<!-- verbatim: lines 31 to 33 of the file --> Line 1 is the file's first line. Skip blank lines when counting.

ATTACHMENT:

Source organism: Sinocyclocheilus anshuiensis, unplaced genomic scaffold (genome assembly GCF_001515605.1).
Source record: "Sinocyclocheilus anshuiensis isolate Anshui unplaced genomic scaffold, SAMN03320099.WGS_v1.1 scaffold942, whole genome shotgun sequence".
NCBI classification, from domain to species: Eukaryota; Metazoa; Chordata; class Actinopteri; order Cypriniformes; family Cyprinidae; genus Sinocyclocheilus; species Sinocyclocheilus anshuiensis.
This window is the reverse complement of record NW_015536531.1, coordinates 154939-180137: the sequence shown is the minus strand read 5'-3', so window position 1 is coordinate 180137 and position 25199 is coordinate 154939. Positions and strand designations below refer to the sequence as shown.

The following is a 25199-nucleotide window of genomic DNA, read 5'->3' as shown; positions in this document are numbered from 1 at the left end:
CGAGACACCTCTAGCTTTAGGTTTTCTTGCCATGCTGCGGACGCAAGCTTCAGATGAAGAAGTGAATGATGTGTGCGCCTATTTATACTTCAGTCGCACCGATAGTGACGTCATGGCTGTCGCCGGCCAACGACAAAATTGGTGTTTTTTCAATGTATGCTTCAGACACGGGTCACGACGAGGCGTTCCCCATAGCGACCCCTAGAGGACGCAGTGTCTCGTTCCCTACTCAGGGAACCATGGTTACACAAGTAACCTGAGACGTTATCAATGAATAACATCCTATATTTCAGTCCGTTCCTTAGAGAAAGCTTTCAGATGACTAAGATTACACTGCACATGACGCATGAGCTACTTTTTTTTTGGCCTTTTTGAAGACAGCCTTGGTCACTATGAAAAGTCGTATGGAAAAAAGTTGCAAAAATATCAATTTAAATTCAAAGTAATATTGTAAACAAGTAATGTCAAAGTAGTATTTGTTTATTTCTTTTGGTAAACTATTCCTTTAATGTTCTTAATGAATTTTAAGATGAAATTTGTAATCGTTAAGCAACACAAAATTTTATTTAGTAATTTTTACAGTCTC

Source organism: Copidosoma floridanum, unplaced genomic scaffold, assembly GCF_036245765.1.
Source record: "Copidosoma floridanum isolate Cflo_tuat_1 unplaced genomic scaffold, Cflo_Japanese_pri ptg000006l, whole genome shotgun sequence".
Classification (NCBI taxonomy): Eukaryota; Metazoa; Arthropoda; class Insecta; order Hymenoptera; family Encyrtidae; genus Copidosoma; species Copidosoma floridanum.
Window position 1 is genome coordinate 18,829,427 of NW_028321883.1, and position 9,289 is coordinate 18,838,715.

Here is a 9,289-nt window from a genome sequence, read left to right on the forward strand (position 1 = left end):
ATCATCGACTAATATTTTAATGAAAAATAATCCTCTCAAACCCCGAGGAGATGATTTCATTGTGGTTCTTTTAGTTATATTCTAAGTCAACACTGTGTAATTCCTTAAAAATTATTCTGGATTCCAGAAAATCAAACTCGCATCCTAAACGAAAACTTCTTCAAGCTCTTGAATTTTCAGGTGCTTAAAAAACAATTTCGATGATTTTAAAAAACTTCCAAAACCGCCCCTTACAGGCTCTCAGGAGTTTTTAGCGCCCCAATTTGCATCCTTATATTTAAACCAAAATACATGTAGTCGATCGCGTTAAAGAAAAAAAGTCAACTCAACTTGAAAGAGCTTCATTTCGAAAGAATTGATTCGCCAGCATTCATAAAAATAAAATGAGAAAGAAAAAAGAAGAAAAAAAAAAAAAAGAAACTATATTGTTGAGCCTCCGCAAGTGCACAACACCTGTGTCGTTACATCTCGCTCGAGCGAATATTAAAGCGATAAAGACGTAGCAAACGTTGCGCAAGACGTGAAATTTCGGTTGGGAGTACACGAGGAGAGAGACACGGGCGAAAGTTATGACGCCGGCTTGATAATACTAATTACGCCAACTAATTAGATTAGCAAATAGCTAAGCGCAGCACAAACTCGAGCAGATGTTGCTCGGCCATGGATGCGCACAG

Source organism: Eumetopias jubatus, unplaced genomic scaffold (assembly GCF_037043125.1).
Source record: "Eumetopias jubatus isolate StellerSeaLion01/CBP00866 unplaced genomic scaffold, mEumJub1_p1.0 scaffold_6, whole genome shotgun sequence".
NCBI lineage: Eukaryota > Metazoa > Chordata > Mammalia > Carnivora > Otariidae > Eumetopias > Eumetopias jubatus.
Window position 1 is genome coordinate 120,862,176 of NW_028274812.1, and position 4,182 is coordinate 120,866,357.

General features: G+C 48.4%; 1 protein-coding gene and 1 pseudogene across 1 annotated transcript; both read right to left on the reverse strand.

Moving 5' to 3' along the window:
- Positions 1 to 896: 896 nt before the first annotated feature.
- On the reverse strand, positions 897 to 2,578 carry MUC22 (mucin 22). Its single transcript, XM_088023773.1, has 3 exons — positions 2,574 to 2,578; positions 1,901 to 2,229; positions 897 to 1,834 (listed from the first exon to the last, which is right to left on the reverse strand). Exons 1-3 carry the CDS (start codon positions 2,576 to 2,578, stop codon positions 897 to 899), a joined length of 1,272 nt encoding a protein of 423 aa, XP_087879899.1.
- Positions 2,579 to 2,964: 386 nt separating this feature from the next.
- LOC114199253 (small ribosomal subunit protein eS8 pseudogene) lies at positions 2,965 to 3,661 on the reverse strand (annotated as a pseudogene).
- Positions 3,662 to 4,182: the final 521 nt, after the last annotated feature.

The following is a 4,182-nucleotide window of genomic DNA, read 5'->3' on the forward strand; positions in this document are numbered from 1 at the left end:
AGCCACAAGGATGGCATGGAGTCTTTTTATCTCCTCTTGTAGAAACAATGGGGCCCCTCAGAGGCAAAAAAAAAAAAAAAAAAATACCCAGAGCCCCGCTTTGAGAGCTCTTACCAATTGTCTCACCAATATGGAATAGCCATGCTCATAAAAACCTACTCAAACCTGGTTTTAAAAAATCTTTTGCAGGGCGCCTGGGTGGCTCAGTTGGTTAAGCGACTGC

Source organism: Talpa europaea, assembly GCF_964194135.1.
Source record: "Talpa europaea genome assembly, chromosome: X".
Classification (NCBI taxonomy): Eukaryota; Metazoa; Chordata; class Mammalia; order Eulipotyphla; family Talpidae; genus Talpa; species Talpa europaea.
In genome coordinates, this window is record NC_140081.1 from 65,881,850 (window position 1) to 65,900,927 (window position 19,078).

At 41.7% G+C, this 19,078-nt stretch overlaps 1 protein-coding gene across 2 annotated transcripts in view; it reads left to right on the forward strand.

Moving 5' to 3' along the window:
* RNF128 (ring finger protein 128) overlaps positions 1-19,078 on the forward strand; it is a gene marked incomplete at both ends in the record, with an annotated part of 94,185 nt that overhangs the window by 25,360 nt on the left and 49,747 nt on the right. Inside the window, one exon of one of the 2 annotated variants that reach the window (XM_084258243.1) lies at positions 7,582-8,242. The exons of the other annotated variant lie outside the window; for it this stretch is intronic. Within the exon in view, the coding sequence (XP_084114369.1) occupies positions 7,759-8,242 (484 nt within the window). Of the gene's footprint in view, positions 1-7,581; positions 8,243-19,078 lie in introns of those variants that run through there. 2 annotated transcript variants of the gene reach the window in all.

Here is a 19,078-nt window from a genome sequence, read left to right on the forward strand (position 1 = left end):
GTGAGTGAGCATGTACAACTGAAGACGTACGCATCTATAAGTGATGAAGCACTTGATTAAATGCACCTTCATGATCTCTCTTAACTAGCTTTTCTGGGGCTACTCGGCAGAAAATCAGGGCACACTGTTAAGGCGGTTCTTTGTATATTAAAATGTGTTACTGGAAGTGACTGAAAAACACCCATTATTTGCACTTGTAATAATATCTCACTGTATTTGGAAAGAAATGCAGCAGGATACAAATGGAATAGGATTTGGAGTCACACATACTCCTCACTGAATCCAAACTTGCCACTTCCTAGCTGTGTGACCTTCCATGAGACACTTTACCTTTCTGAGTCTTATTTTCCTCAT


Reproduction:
Moving 5' to 3' along the window:
* RNF128 (ring finger protein 128) overlaps positions 1-19,078 on the forward strand; it is a gene marked incomplete at both ends in the record, with an annotated part of 94,185 nt that overhangs the window by 25,360 nt on the left and 49,747 nt on the right. Inside the window, one exon of one of the 2 annotated variants that reach the window (XM_084258243.1) lies at positions 7,582-8,242. The exons of the other annotated variant lie outside the window; for it this stretch is intronic. Within the exon in view, the coding sequence (XP_084114369.1) occupies positions 7,759-8,242 (484 nt within the window). Of the gene's footprint in view, positions 1-7,581; positions 8,243-19,078 lie in introns of those variants that run through there. 2 annotated transcript variants of the gene reach the window in all.

Here is a 19,078-nt window from a genome sequence, read left to right on the forward strand (position 1 = left end):